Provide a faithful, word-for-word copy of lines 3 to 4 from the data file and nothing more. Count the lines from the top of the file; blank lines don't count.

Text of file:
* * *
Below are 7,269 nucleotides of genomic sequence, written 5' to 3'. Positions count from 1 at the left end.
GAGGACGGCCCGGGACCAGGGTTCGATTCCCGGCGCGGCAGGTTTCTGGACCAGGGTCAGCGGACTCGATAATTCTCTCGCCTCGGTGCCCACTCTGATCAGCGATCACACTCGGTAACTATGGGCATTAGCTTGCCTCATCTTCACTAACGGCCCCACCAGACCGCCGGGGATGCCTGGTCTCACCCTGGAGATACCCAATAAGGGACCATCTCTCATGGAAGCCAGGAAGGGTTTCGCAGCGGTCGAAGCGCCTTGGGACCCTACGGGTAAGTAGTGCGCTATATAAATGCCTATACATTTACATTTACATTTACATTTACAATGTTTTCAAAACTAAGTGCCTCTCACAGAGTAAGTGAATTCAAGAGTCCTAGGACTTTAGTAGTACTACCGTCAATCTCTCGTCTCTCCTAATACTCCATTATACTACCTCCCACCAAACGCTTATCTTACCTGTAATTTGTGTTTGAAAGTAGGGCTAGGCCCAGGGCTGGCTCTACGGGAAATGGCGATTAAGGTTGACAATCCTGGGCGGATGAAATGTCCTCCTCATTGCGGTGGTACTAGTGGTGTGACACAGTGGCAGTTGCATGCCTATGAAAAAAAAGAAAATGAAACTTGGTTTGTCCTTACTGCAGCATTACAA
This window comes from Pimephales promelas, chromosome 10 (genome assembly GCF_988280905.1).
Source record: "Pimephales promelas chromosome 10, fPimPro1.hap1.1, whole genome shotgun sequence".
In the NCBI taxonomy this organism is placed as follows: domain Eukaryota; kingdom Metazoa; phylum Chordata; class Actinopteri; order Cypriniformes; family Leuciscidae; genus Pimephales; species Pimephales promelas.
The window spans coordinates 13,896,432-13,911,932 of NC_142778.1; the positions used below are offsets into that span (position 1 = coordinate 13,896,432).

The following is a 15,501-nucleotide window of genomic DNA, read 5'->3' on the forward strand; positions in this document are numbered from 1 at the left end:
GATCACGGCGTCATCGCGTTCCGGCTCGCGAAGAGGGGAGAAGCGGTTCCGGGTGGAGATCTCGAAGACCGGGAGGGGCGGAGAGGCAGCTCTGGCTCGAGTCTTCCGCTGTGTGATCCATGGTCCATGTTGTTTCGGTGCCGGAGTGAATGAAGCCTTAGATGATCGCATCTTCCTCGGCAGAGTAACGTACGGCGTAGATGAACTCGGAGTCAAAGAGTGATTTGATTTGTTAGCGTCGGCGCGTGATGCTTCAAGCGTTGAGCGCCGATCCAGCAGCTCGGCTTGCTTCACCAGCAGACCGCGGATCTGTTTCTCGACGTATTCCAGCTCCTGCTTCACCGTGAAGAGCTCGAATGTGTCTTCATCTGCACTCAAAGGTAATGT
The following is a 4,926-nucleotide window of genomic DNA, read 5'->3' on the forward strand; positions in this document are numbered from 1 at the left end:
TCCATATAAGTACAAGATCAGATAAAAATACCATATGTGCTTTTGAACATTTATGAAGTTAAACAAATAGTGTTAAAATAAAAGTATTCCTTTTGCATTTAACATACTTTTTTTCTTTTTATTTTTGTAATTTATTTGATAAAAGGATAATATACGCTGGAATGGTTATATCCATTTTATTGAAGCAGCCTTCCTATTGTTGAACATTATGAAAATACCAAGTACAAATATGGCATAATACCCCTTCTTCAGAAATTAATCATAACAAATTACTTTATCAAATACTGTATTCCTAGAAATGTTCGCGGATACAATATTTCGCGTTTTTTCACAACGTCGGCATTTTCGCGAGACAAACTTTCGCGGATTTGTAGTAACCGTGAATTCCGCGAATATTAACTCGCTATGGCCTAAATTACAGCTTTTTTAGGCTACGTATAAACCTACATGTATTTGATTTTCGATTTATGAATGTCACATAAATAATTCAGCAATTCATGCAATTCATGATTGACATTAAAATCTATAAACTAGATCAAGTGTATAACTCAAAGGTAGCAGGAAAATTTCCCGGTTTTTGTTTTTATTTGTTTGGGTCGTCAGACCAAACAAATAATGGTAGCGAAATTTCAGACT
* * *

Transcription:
This window comes from Pimephales promelas, chromosome 10 (genome assembly GCF_988280905.1).
Source record: "Pimephales promelas chromosome 10, fPimPro1.hap1.1, whole genome shotgun sequence".